A Kentucky legislator unnecessarily put her foot in it for a few likes on Twitter Tuesday when she tweeted a meme comparing Dr. Anthony Fauci, who has fiercely advocated for COVID-19 vaccinations, to cult leader Jim Jones. More than 900 people died in 1978 when Jones orchestrated a massacre in which some willingly and some were forced to drink poisoned Flavor Aid while in a Guyana settlement that Jones dubbed Jonestown. ”Some will cavil, they will not be able to help themselves,” Kentucky House Education Committee Chairwoman Rep. Regina Huff wrote in the post accompanied by photos of both Fauci and Jones. “I persuaded over 900 people to drink my Koolaid,” read the meme across Jones’ photo.
”Amateur,” read the one across Fauci’s. Huff ultimately deleted the post, but not before Louisville Courier-Journal education reporter Olivia Krauth took a screenshot and shared it.
“I did indeed delete the tweet because of the vulgarity within the comments,” Huff said in a follow-up tweet. “The context of the tweet is representative of the efforts gearing up to mandating and controlling citizens, once again. Our students need to be in school, with parents deciding if they wear a mask.”
Considering there is no vaccination currently available for young children, Huff’s advice flies in the face of the reality of the pandemic. “If you look at the deaths due to Covid-19 in the United States, 99.5% of them are among unvaccinated people, and 0.5% are among vaccinated people,” Fauci told MSNBC on Wednesday. “That’s a very striking and telling statistic.”
The Centers for Disease Control and Prevention (CDC) issued guidance that vaccinated people do not need to wear masks. “If you are fully vaccinated, you can resume activities that you did before the pandemic without wearing a mask or physically distancing, except where required by laws, rules, regulations, or local guidance,” the agency said on its website, updated on July 16. Fauci went a step beyond the CDC and actually said vaccinated people may want to consider wearing masks indoors to protect against the quickly spreading delta variant of COVID-19.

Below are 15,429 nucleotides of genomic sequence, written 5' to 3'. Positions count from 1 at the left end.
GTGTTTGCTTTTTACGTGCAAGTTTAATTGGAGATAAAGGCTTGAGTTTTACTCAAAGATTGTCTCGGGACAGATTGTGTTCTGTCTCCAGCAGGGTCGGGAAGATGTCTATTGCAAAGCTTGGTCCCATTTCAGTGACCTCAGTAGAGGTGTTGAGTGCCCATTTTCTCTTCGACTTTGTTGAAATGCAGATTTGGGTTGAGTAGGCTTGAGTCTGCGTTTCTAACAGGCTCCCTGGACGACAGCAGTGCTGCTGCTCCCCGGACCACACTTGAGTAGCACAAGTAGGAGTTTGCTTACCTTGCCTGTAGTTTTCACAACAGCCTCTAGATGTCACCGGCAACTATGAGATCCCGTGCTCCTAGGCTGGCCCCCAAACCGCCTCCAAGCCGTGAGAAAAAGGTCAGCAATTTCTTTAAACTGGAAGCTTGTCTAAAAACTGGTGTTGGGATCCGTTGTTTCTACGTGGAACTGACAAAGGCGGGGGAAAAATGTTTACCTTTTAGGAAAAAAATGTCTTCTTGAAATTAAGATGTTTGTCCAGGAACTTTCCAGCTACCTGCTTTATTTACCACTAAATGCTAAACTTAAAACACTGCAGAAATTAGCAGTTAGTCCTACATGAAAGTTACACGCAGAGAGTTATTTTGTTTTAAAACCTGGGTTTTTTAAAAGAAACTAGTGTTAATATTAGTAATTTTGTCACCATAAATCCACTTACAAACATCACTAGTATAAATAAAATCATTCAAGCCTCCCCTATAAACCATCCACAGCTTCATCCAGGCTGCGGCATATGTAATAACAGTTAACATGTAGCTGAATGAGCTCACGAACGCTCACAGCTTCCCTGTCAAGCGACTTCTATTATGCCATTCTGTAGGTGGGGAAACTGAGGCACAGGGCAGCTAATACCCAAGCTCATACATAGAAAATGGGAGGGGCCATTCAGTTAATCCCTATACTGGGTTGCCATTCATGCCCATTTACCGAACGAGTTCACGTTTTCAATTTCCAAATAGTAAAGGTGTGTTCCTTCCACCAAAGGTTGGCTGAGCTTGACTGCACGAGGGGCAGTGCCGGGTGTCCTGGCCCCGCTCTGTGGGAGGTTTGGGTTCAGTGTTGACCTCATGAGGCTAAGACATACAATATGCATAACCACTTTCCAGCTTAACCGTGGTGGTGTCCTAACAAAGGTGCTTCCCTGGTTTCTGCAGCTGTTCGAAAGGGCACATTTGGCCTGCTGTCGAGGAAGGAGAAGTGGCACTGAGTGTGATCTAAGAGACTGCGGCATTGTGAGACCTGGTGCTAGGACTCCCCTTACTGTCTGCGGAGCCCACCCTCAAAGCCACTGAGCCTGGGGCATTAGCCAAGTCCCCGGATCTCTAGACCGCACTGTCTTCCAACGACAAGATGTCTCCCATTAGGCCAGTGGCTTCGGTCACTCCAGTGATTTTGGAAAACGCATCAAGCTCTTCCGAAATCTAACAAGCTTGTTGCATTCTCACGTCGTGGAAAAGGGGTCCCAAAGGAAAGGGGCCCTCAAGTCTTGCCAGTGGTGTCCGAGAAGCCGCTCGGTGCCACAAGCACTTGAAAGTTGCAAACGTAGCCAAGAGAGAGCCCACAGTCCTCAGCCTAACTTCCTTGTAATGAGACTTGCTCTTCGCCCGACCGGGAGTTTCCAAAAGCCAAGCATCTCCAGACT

Dr. Brytney Cobia, a hospitalist at Grandview Medical Center in Birmingham, Alabama, gave testimony that supported the statistics in a gutwrenching Facebook post initially reported in The Birmingham News. “I’m admitting young healthy people to the hospital with very serious COVID infections,” Cobia wrote in the post on Sunday. “One of the last things they do before they’re intubated is beg me for the vaccine. I hold their hand and tell them that I’m sorry, but it’s too late.
”A few days later when I call time of death, I hug their family members and I tell them the best way to honor their loved one is to go get vaccinated and encourage everyone they know to do the same,” the doctor added. “They cry. And they tell me they didn’t know. They thought it was a hoax. They thought it was political. They thought because they had a certain blood type or a certain skin color they wouldn’t get as sick. They thought it was ‘just the flu’. But they were wrong. And they wish they could go back. But they can’t. So they thank me and they go get the vaccine. And I go back to my office, write their death note, and say a small prayer that this loss will save more lives.”
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